Customs • These outside-the-box ideas can help send a lasting message.
This is an archived article that was published on sltrib.com in 2013, and information in the article may be outdated. It is provided only for personal research purposes and may not be reprinted.
Mother's Day is just hours away, and here you are, still trying to come up with a gift that's meaningful and tailored to the woman you love.
For procrastinators, a recent survey by digital coupon site RetailMeNot.com may help.
Of 1,067 moms surveyed, 18 percent want flowers, 18 percent would like a spa day, 15 percent are crossing their fingers for a gift card and 15 percent fancy a jewelry piece. But you may also want to think outside the box. Here are some tips from local experts:
Give time • For mothers with young children, never underestimate the restorative power of a clean house, said Carina H. Wytiaz, national editor for Today'sMama.com(an online resource for moms), avid blogger (JetSetCarina.com) and a mother of three living in Provo. Wytiaz says every couple of years for Mother's Day, her husband will hire a cleaning service to give the house a thorough scour and scrub.
"A housekeeper will come, and when the house is clean, everybody else leaves," Wytiaz said. "Being left alone in a clean house for a few hours, that's the best present a mother can get."
Remember nature • Consider switching out cut flowers for a living gift that keeps on giving. Salt Lake City resident Wendy Davis, the mother of two college-aged children and a returning college student herself, remembers the year her daughters insisted on giving her a peach tree sapling over their father's objections.
"I now have that tree in my back yard and it is a constant reminder of the love my girls and husband have for me," she said. "I am sure that the peaches it produces are the best-tasting peaches ever because of their thoughtfulness."
But beware of letting the kids run the show or adding to the household. Laura Durham, visual arts manager of the Utah Division of Arts and Museums, remembers when she and her siblings brought her mother two kittens and let her choose which one she wanted.
"Of course she couldn't bear the thought of keeping one and sending the other back (typical mother response), but my dad said we could only keep one," Durham said. "Worst Mother's Day ever!"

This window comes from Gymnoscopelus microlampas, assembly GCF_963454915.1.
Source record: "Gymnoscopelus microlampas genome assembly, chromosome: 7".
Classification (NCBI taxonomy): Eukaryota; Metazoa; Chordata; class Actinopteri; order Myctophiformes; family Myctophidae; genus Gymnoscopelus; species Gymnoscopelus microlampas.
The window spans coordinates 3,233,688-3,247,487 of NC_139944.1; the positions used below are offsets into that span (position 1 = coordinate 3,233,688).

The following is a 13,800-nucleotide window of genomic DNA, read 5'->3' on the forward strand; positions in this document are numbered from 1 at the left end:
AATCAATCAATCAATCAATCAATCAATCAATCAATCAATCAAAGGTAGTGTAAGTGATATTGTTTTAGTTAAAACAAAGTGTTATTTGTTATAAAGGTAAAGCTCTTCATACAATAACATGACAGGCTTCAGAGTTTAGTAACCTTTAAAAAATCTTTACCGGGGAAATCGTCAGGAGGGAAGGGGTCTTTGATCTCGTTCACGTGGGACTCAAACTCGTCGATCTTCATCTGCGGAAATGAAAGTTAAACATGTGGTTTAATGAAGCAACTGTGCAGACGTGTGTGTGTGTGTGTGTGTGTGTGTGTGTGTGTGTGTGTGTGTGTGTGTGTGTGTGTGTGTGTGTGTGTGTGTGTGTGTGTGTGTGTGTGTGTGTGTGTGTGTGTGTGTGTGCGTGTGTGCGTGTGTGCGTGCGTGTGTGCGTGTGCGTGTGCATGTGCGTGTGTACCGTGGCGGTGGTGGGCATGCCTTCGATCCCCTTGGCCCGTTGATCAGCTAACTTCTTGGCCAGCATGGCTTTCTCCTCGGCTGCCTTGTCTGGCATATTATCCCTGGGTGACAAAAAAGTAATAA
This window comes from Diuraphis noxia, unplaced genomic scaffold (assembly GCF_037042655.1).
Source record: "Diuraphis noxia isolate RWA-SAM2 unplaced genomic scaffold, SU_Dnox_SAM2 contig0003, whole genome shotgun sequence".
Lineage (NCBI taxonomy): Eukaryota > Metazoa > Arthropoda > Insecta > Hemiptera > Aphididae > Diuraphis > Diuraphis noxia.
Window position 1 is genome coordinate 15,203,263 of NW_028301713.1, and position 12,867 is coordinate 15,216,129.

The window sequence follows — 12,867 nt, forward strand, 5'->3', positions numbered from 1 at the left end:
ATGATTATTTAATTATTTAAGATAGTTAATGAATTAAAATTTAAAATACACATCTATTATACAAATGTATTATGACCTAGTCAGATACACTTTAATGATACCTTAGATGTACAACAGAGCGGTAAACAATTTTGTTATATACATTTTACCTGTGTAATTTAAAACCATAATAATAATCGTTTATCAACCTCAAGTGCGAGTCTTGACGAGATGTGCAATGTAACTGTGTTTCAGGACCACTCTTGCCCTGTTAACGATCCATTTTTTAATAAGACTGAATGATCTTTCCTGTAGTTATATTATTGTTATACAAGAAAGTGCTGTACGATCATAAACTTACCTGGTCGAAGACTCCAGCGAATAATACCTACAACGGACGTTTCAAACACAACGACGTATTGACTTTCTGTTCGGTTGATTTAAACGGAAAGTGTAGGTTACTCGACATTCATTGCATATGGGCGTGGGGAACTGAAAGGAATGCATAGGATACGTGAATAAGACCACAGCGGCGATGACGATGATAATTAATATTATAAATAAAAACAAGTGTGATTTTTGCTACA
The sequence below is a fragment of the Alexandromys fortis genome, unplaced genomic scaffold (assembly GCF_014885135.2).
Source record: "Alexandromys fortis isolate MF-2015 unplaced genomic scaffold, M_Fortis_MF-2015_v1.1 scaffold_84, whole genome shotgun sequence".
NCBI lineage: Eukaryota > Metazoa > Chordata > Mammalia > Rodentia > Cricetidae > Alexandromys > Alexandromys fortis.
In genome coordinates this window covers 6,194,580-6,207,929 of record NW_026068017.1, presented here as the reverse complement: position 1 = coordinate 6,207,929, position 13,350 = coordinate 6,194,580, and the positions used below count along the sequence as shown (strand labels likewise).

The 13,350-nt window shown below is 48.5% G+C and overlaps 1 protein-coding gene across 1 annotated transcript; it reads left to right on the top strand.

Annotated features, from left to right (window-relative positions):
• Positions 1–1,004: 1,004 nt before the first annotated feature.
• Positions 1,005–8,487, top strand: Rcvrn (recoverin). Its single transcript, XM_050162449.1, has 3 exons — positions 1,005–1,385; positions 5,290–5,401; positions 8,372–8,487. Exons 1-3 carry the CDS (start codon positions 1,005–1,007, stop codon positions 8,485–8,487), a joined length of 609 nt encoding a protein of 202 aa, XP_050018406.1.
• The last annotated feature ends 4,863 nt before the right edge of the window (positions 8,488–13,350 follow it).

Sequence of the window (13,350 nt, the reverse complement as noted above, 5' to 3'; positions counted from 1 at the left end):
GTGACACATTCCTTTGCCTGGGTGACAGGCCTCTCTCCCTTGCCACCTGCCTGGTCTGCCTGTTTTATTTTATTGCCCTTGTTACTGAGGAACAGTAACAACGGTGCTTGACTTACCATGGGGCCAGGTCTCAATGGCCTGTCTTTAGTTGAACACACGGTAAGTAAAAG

Nurture the caregiver • According to the RetailMeNot survey, just 2 percent of givers are likely to give their mothers a day at the spa, but Wytiaz says you can't go wrong with giving mom a little pampering. A few years ago, she and her siblings bought their mother a spa card so she could enjoy her first pedicure, at age 60.
"She never does personal things for herself," Wytiaz said. "She loved it, but she was worried that we spent too much money on her."
It's the thought that counts • Although the typical American will spend $168 on mom this year, according to the National Retail Federation, many mothers are just as tickled with a handmade token rather than anything money can buy.
Farmington resident and actress Kim Allen Tolman says her mother is a "sucker for the sentimental," a trait she inherited.
"I don't need flowers or anything fancy," Tolman said. "Give me a handwritten card or something with their hand print, and I'm over-the-moon content."
What mom really wants for Mother's Day
Flowers • 18 percent
Spa day • 18 percent
Gift certificate • 15 percent
Jewelry •15 percent
Source • RetailMeNot.com
The perils of pleasing mom
According to RetailMeNot.com, nearly seven in 10 consumers are more worried about what to buy their moms for Mother's Day than what to buy their dads for Father's Day.